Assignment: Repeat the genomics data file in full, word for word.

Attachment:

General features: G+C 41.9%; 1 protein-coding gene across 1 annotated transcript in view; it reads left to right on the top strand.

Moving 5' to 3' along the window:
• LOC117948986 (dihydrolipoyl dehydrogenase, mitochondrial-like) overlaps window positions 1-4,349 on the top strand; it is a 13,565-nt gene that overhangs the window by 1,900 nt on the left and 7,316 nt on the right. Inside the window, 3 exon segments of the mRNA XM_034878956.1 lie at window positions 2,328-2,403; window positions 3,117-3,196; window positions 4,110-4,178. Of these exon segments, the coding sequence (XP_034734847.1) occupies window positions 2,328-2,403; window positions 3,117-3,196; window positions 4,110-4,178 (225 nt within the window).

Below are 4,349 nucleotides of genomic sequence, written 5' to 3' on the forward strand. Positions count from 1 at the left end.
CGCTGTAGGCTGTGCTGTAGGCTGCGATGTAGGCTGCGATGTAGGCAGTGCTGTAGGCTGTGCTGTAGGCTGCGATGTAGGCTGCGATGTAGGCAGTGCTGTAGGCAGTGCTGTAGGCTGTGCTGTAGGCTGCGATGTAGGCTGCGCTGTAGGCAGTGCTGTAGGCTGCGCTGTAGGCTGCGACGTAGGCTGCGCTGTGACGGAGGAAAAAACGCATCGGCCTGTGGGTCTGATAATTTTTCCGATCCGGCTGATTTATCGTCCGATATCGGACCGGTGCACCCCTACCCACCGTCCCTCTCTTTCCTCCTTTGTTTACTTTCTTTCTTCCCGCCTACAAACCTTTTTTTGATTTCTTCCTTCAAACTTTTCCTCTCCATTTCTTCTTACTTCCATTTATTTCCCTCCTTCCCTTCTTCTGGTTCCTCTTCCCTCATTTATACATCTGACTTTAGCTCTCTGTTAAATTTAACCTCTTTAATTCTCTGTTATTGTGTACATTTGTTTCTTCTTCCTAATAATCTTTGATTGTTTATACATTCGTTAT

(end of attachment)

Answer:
General features: G+C 41.9%; 1 protein-coding gene across 1 annotated transcript in view; it reads left to right on the top strand.

Moving 5' to 3' along the window:
• LOC117948986 (dihydrolipoyl dehydrogenase, mitochondrial-like) overlaps window positions 1-4,349 on the top strand; it is a 13,565-nt gene that overhangs the window by 1,900 nt on the left and 7,316 nt on the right. Inside the window, 3 exon segments of the mRNA XM_034878956.1 lie at window positions 2,328-2,403; window positions 3,117-3,196; window positions 4,110-4,178. Of these exon segments, the coding sequence (XP_034734847.1) occupies window positions 2,328-2,403; window positions 3,117-3,196; window positions 4,110-4,178 (225 nt within the window).

Below are 4,349 nucleotides of genomic sequence, written 5' to 3' on the forward strand. Positions count from 1 at the left end.
CGCTGTAGGCTGTGCTGTAGGCTGCGATGTAGGCTGCGATGTAGGCAGTGCTGTAGGCTGTGCTGTAGGCTGCGATGTAGGCTGCGATGTAGGCAGTGCTGTAGGCAGTGCTGTAGGCTGTGCTGTAGGCTGCGATGTAGGCTGCGCTGTAGGCAGTGCTGTAGGCTGCGCTGTAGGCTGCGACGTAGGCTGCGCTGTGACGGAGGAAAAAACGCATCGGCCTGTGGGTCTGATAATTTTTCCGATCCGGCTGATTTATCGTCCGATATCGGACCGGTGCACCCCTACCCACCGTCCCTCTCTTTCCTCCTTTGTTTACTTTCTTTCTTCCCGCCTACAAACCTTTTTTTGATTTCTTCCTTCAAACTTTTCCTCTCCATTTCTTCTTACTTCCATTTATTTCCCTCCTTCCCTTCTTCTGGTTCCTCTTCCCTCATTTATACATCTGACTTTAGCTCTCTGTTAAATTTAACCTCTTTAATTCTCTGTTATTGTGTACATTTGTTTCTTCTTCCTAATAATCTTTGATTGTTTATACATTCGTTAT